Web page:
I want to write about something light.
There’s a lot going on in the world and I am tempted to throw my two cents in the mix, and maybe I will soon but for today readers I want to keep it light. It’s Friday and although it is chilly on this March morning the sun is out and shining high in the sky. As I walked into work this morning I purposely kept my face upward and basked in the warmth of the sun rays hitting my face. Damn that feels good I thought as I pulled my face mask up and entered the building.
I want to focus today about locs.
I have had my locs for over ten years now and many people are surprised at how long it’s been since my hair isn’t flowing down my back towards by bum (unlike my beautiful cousin whose been growing her hair for a shorter time period). I readily share my short go to speech about getting haircuts when my hair is damaged by color, or just for a change. During my pregnancy I experienced a lot of breakage at the base of my crown; it was literally an afro and then locs! After the birth of my son I experienced a lot of hair loss (this is normal for most mothers as the hormones that allow our manes to grow thick, long and shiny drops considerably after birth). I was horrified at how much hair fell in the shower or how often I would find hair all over my apartment. I quickly realized it was important to keep my head covered during the day with a soft and silky head wrap, especially as my son got older and began to pull on my hair during our breastfeeding sessions.
At the beginning of my loc journey I was obsessed with my locs always being freshly twisted. I wanted my scalp to show with clean neat parts and tightly twisted roots. However, over time I have learned to not focus so much on freshly twisted locs. I began to embrace hair that wasn’t “perfect” all the time. I also became a student of YouTube university. I spent a lot of time exploring tutorials that featured people with locs and here are my big takeaways:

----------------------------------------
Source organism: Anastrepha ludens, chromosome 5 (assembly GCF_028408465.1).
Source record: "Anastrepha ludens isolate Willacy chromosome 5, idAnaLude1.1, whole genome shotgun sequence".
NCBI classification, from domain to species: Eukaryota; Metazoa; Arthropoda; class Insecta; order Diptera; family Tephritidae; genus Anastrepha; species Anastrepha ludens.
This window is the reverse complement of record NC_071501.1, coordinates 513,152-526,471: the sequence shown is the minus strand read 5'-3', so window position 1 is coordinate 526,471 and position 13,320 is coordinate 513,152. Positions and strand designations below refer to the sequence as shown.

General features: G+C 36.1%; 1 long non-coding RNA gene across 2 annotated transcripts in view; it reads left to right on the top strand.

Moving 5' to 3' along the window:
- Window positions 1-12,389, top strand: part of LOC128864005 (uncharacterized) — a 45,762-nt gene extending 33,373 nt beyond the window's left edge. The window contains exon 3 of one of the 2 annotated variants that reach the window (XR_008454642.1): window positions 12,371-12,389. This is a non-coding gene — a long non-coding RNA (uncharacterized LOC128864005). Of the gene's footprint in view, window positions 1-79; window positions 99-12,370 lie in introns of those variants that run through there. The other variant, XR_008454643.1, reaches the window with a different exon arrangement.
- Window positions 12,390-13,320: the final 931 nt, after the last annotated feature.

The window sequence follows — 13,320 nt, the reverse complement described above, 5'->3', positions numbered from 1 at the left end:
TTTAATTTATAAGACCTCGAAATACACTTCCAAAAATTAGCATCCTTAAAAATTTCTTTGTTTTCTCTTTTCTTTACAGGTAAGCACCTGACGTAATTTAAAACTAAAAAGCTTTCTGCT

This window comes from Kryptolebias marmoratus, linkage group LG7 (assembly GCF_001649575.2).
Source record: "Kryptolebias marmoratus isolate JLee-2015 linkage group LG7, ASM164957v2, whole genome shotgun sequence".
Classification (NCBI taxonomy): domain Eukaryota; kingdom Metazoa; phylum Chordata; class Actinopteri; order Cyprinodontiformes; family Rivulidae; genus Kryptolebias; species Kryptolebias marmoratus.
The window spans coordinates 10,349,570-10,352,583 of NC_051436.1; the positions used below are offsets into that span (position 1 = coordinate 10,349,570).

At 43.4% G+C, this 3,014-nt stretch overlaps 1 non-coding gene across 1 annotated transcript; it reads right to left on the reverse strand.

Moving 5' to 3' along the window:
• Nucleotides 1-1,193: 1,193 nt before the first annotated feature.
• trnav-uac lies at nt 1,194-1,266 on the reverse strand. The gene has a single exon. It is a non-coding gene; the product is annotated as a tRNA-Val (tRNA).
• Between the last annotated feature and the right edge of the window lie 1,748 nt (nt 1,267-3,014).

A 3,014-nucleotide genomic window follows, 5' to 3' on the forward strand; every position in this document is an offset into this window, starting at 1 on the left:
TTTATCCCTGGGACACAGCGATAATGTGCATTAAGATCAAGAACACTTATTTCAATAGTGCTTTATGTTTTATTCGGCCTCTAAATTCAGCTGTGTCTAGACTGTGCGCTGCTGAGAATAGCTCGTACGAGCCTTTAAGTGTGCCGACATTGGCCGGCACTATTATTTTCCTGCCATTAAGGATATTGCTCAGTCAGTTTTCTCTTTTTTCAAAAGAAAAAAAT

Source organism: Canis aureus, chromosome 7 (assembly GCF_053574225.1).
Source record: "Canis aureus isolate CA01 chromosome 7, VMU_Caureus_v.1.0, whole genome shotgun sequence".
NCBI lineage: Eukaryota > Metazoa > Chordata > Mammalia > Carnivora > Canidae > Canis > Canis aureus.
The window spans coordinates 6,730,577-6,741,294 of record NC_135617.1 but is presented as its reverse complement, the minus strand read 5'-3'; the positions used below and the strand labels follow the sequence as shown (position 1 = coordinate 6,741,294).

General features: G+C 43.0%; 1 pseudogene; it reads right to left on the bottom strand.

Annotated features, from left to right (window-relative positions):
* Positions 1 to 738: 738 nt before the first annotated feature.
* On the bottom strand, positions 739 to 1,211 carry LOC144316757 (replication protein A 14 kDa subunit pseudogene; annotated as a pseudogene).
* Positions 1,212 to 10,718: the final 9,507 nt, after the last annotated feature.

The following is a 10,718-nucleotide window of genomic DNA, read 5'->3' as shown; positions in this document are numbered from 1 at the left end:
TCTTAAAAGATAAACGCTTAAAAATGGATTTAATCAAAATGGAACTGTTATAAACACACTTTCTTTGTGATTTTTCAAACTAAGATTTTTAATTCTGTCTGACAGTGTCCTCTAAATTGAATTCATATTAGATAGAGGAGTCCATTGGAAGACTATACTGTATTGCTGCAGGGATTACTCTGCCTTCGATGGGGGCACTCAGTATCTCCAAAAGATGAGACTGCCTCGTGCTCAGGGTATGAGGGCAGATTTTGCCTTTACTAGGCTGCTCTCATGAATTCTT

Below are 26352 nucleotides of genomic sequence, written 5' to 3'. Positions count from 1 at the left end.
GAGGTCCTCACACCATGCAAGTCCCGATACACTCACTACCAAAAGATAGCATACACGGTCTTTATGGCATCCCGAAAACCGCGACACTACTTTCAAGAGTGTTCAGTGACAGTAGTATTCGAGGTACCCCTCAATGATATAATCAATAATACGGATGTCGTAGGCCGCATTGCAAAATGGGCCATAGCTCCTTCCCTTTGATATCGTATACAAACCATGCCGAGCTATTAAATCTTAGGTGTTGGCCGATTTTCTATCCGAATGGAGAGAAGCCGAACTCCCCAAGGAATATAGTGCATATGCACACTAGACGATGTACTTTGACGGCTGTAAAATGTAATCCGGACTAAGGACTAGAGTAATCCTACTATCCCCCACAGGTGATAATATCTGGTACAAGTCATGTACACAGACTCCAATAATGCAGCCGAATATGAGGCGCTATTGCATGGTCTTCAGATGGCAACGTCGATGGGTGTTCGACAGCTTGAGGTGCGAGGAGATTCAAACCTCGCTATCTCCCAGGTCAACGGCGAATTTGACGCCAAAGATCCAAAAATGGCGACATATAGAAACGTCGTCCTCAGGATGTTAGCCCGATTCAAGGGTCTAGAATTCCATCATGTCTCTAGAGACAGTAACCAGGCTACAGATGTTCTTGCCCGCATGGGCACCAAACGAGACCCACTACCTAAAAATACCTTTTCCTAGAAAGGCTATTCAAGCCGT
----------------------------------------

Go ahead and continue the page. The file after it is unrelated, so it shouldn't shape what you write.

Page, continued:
- Drink a lot of water (staying hydrated will help to keep one’s scalp healthy, healthy scalp yields healthy hair).
- Embrace protective styling, especially in the cold months to retain moisture.
- Find the right essential oils that work well with your hair based on hair porosity (I usually mix tea tree oil, peppermint oil with water, lavender oil with a mixture of apple cider vinegar and water to cleanse scalp in between washing or I use rose hip oil directly on my scalp for added moisture).
- It’s okay to not always have perfectly twisted locs, over twisting may cause thinning and breakage.
- Keep hair covered with appropriate bonnets or wraps often to protect from lint and debris.
The most important take away I have learned over the years is to have fun! I like to cut my locs, color my locs, and add hair jewelry to my locs. I am a big fan of the current bead phase that I see sweeping my timeline! Colored beads, wooden beads and clear beads are all a vibe and I am here for it. My favorite hair beads at the moment are huge black jumbo beads that click and clack as I turn my head from side to side! Yes dear reader, I am EXTRA.
During this time of uncertainty and continued restrictions I have found myself leaning more into fun and creative ways to express myself while still maintaining healthy hair practice. What about you dear reader? What are your thoughts on hair maintenance? What does your hair routine look like? I am looking forward to reading your responses! Blessings.